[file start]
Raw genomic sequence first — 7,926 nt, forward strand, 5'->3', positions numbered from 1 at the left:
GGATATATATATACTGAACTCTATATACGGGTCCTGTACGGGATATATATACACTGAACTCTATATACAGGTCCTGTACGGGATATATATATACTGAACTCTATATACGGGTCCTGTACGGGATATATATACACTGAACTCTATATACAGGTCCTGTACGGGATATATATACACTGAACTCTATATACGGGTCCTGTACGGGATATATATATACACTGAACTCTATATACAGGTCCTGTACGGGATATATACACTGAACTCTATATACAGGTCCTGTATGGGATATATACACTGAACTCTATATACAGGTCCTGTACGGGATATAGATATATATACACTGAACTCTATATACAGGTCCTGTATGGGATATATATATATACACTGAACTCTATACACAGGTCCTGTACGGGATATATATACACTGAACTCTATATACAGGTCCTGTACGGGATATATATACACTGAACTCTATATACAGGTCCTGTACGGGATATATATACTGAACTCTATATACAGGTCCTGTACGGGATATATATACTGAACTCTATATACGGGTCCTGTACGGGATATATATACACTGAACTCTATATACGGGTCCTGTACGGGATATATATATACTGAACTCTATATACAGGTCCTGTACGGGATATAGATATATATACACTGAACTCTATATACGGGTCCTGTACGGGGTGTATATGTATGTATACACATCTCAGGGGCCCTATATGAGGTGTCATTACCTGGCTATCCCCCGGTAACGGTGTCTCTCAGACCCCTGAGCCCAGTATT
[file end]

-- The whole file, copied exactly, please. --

Raw genomic sequence first — 7,926 nt, forward strand, 5'->3', positions numbered from 1 at the left:
GGATATATATATACTGAACTCTATATACGGGTCCTGTACGGGATATATATACACTGAACTCTATATACAGGTCCTGTACGGGATATATATATACTGAACTCTATATACGGGTCCTGTACGGGATATATATACACTGAACTCTATATACAGGTCCTGTACGGGATATATATACACTGAACTCTATATACGGGTCCTGTACGGGATATATATATACACTGAACTCTATATACAGGTCCTGTACGGGATATATACACTGAACTCTATATACAGGTCCTGTATGGGATATATACACTGAACTCTATATACAGGTCCTGTACGGGATATAGATATATATACACTGAACTCTATATACAGGTCCTGTATGGGATATATATATATACACTGAACTCTATACACAGGTCCTGTACGGGATATATATACACTGAACTCTATATACAGGTCCTGTACGGGATATATATACACTGAACTCTATATACAGGTCCTGTACGGGATATATATACTGAACTCTATATACAGGTCCTGTACGGGATATATATACTGAACTCTATATACGGGTCCTGTACGGGATATATATACACTGAACTCTATATACGGGTCCTGTACGGGATATATATATACTGAACTCTATATACAGGTCCTGTACGGGATATAGATATATATACACTGAACTCTATATACGGGTCCTGTACGGGGTGTATATGTATGTATACACATCTCAGGGGCCCTATATGAGGTGTCATTACCTGGCTATCCCCCGGTAACGGTGTCTCTCAGACCCCTGAGCCCAGTATT